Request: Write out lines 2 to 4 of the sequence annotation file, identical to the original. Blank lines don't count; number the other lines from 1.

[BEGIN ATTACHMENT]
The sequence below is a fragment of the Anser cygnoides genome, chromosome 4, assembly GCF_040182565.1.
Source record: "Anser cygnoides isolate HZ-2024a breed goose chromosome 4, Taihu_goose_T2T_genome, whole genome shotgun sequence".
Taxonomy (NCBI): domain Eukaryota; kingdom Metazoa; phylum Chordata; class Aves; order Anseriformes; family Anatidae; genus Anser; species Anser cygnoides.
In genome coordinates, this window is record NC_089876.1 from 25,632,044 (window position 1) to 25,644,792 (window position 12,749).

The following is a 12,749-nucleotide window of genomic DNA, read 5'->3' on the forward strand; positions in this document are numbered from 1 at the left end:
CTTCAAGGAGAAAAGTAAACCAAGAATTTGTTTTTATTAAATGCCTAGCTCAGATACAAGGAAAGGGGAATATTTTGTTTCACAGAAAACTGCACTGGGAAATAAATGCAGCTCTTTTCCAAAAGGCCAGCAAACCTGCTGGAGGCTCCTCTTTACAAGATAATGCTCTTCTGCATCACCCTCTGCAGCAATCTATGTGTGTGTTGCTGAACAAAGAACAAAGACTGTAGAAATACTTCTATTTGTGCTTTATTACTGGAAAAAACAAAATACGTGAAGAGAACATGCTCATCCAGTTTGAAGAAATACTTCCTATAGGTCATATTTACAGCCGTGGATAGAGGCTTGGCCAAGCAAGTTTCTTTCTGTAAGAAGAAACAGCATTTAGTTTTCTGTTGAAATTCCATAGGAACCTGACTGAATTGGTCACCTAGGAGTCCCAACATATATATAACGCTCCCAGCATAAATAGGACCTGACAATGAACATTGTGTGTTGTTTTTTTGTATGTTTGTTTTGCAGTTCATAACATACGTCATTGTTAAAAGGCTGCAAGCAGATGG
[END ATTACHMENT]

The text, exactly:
Source record: "Anser cygnoides isolate HZ-2024a breed goose chromosome 4, Taihu_goose_T2T_genome, whole genome shotgun sequence".
Taxonomy (NCBI): domain Eukaryota; kingdom Metazoa; phylum Chordata; class Aves; order Anseriformes; family Anatidae; genus Anser; species Anser cygnoides.
In genome coordinates, this window is record NC_089876.1 from 25,632,044 (window position 1) to 25,644,792 (window position 12,749).